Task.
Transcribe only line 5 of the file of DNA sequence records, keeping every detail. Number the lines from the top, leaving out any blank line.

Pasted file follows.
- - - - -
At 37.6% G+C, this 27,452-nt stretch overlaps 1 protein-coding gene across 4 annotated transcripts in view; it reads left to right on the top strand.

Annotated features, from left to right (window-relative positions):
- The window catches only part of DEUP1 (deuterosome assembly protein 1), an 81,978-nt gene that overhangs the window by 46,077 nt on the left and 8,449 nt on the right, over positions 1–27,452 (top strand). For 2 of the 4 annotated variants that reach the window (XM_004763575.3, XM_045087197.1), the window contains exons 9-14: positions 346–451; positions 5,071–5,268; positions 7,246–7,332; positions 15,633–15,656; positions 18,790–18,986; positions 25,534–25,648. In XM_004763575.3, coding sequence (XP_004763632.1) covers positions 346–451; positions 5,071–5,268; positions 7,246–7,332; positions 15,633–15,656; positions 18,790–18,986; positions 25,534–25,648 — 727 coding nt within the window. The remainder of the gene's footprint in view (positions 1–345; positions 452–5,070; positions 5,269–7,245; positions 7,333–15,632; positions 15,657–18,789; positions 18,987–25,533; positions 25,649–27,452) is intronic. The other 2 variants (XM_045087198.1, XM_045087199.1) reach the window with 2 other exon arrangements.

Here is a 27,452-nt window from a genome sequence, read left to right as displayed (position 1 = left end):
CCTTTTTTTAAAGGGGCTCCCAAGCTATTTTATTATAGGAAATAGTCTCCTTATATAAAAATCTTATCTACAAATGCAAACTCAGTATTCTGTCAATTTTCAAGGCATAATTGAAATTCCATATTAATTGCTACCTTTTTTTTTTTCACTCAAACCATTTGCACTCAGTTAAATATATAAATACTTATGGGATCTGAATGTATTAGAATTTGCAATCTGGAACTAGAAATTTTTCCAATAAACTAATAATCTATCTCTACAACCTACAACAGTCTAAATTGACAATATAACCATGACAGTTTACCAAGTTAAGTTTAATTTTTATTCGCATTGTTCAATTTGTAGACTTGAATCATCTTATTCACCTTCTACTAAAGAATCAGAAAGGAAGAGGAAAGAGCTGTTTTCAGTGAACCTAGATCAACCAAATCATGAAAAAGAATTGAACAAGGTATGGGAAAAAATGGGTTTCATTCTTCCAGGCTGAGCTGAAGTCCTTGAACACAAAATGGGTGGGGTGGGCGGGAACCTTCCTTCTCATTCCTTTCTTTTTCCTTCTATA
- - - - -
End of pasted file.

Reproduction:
CCTTTTTTTAAAGGGGCTCCCAAGCTATTTTATTATAGGAAATAGTCTCCTTATATAAAAATCTTATCTACAAATGCAAACTCAGTATTCTGTCAATTTTCAAGGCATAATTGAAATTCCATATTAATTGCTACCTTTTTTTTTTTCACTCAAACCATTTGCACTCAGTTAAATATATAAATACTTATGGGATCTGAATGTATTAGAATTTGCAATCTGGAACTAGAAATTTTTCCAATAAACTAATAATCTATCTCTACAACCTACAACAGTCTAAATTGACAATATAACCATGACAGTTTACCAAGTTAAGTTTAATTTTTATTCGCATTGTTCAATTTGTAGACTTGAATCATCTTATTCACCTTCTACTAAAGAATCAGAAAGGAAGAGGAAAGAGCTGTTTTCAGTGAACCTAGATCAACCAAATCATGAAAAAGAATTGAACAAGGTATGGGAAAAAATGGGTTTCATTCTTCCAGGCTGAGCTGAAGTCCTTGAACACAAAATGGGTGGGGTGGGCGGGAACCTTCCTTCTCATTCCTTTCTTTTTCCTTCTATA